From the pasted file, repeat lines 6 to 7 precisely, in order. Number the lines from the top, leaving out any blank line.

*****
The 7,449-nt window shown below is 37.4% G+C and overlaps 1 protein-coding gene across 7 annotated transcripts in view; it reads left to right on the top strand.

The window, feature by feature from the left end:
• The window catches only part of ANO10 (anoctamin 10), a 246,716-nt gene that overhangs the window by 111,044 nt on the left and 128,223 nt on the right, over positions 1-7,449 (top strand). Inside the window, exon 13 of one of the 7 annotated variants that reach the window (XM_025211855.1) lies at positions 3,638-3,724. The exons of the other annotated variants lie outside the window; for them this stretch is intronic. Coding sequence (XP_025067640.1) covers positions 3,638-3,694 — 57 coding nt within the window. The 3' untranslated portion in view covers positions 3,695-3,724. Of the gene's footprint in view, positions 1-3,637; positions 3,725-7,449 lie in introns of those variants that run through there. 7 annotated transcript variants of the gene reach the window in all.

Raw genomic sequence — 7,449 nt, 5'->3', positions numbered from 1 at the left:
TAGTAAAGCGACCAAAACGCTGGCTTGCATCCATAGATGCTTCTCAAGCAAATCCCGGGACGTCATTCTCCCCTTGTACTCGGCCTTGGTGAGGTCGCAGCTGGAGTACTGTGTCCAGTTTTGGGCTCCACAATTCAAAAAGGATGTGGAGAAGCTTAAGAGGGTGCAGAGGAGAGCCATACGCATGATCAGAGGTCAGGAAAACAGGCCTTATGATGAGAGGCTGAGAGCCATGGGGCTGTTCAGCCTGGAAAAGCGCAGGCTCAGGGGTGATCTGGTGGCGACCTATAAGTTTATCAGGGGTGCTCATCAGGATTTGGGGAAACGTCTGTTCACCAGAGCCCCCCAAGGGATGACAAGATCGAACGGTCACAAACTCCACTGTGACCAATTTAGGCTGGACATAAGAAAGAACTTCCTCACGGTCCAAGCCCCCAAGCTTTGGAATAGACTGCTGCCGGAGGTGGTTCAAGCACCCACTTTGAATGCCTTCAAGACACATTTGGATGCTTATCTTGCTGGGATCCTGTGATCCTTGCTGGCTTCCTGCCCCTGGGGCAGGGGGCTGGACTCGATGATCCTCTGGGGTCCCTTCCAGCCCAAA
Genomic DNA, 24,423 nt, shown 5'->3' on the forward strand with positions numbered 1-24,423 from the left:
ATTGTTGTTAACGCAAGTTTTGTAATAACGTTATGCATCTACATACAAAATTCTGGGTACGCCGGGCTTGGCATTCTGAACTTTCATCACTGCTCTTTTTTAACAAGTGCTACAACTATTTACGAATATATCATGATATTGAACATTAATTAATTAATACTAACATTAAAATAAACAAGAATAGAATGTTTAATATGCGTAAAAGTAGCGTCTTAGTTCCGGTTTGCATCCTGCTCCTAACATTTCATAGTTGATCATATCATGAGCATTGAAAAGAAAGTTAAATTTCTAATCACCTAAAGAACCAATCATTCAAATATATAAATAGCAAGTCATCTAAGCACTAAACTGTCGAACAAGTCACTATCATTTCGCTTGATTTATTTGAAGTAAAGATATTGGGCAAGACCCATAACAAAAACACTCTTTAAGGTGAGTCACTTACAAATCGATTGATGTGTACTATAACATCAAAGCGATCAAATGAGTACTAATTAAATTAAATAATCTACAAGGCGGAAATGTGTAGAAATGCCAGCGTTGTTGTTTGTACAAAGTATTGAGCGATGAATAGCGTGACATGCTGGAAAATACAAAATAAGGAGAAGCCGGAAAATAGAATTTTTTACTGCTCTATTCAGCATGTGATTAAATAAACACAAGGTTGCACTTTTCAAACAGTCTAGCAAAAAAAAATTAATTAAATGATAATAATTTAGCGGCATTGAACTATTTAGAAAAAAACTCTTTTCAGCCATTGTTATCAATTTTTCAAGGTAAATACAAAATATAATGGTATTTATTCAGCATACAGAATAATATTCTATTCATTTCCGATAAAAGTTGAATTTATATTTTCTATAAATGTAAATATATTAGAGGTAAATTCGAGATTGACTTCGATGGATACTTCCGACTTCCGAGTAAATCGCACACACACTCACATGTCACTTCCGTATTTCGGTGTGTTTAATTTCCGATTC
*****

Genomic DNA, 24,423 nt, shown 5'->3' on the forward strand with positions numbered 1-24,423 from the left:
ATTGTTGTTAACGCAAGTTTTGTAATAACGTTATGCATCTACATACAAAATTCTGGGTACGCCGGGCTTGGCATTCTGAACTTTCATCACTGCTCTTTTTTAACAAGTGCTACAACTATTTACGAATATATCATGATATTGAACATTAATTAATTAATACTAACATTAAAATAAACAAGAATAGAATGTTTAATATGCGTAAAAGTAGCGTCTTAGTTCCGGTTTGCATCCTGCTCCTAACATTTCATAGTTGATCATATCATGAGCATTGAAAAGAAAGTTAAATTTCTAATCACCTAAAGAACCAATCATTCAAATATATAAATAGCAAGTCATCTAAGCACTAAACTGTCGAACAAGTCACTATCATTTCGCTTGATTTATTTGAAGTAAAGATATTGGGCAAGACCCATAACAAAAACACTCTTTAAGGTGAGTCACTTACAAATCGATTGATGTGTACTATAACATCAAAGCGATCAAATGAGTACTAATTAAATTAAATAATCTACAAGGCGGAAATGTGTAGAAATGCCAGCGTTGTTGTTTGTACAAAGTATTGAGCGATGAATAGCGTGACATGCTGGAAAATACAAAATAAGGAGAAGCCGGAAAATAGAATTTTTTACTGCTCTATTCAGCATGTGATTAAATAAACACAAGGTTGCACTTTTCAAACAGTCTAGCAAAAAAAAATTAATTAAATGATAATAATTTAGCGGCATTGAACTATTTAGAAAAAAACTCTTTTCAGCCATTGTTATCAATTTTTCAAGGTAAATACAAAATATAATGGTATTTATTCAGCATACAGAATAATATTCTATTCATTTCCGATAAAAGTTGAATTTATATTTTCTATAAATGTAAATATATTAGAGGTAAATTCGAGATTGACTTCGATGGATACTTCCGACTTCCGAGTAAATCGCACACACACTCACATGTCACTTCCGTATTTCGGTGTGTTTAATTTCCGATTC